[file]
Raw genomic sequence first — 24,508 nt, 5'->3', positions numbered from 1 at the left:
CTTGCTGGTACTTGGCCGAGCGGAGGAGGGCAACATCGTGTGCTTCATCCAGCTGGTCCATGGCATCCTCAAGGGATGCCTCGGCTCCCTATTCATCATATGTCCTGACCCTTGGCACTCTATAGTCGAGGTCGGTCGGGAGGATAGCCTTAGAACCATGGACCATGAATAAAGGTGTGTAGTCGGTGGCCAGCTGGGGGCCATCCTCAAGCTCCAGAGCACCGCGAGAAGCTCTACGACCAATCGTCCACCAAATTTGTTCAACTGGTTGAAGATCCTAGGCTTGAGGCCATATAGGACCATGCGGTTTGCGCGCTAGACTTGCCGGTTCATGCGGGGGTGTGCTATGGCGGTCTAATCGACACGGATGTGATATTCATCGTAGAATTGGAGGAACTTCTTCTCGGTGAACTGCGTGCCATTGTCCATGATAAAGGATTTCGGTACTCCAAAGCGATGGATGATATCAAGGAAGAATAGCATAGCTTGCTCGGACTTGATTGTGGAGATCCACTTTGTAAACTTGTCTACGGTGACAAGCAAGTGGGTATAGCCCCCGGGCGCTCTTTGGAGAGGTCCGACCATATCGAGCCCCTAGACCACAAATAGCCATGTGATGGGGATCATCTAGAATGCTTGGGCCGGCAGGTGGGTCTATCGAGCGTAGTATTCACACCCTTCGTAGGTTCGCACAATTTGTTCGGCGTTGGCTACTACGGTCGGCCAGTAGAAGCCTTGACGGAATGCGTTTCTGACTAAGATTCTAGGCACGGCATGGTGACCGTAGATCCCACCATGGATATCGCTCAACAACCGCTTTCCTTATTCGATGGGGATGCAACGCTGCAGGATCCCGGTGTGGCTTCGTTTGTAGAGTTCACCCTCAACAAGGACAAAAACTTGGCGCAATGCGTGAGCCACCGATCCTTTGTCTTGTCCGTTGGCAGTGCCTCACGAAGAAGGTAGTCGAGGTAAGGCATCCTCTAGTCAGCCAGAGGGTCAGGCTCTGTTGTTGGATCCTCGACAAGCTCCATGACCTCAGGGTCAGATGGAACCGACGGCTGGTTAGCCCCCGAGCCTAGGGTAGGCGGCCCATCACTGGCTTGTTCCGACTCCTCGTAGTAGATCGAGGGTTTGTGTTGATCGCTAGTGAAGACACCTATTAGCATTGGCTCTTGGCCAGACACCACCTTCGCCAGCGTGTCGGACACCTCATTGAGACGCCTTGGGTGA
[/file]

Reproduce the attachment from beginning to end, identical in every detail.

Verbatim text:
Raw genomic sequence first — 24,508 nt, 5'->3', positions numbered from 1 at the left:
CTTGCTGGTACTTGGCCGAGCGGAGGAGGGCAACATCGTGTGCTTCATCCAGCTGGTCCATGGCATCCTCAAGGGATGCCTCGGCTCCCTATTCATCATATGTCCTGACCCTTGGCACTCTATAGTCGAGGTCGGTCGGGAGGATAGCCTTAGAACCATGGACCATGAATAAAGGTGTGTAGTCGGTGGCCAGCTGGGGGCCATCCTCAAGCTCCAGAGCACCGCGAGAAGCTCTACGACCAATCGTCCACCAAATTTGTTCAACTGGTTGAAGATCCTAGGCTTGAGGCCATATAGGACCATGCGGTTTGCGCGCTAGACTTGCCGGTTCATGCGGGGGTGTGCTATGGCGGTCTAATCGACACGGATGTGATATTCATCGTAGAATTGGAGGAACTTCTTCTCGGTGAACTGCGTGCCATTGTCCATGATAAAGGATTTCGGTACTCCAAAGCGATGGATGATATCAAGGAAGAATAGCATAGCTTGCTCGGACTTGATTGTGGAGATCCACTTTGTAAACTTGTCTACGGTGACAAGCAAGTGGGTATAGCCCCCGGGCGCTCTTTGGAGAGGTCCGACCATATCGAGCCCCTAGACCACAAATAGCCATGTGATGGGGATCATCTAGAATGCTTGGGCCGGCAGGTGGGTCTATCGAGCGTAGTATTCACACCCTTCGTAGGTTCGCACAATTTGTTCGGCGTTGGCTACTACGGTCGGCCAGTAGAAGCCTTGACGGAATGCGTTTCTGACTAAGATTCTAGGCACGGCATGGTGACCGTAGATCCCACCATGGATATCGCTCAACAACCGCTTTCCTTATTCGATGGGGATGCAACGCTGCAGGATCCCGGTGTGGCTTCGTTTGTAGAGTTCACCCTCAACAAGGACAAAAACTTGGCGCAATGCGTGAGCCACCGATCCTTTGTCTTGTCCGTTGGCAGTGCCTCACGAAGAAGGTAGTCGAGGTAAGGCATCCTCTAGTCAGCCAGAGGGTCAGGCTCTGTTGTTGGATCCTCGACAAGCTCCATGACCTCAGGGTCAGATGGAACCGACGGCTGGTTAGCCCCCGAGCCTAGGGTAGGCGGCCCATCACTGGCTTGTTCCGACTCCTCGTAGTAGATCGAGGGTTTGTGTTGATCGCTAGTGAAGACACCTATTAGCATTGGCTCTTGGCCAGACACCACCTTCGCCAGCGTGTCGGACACCTCATTGAGACGCCTTGGGTGA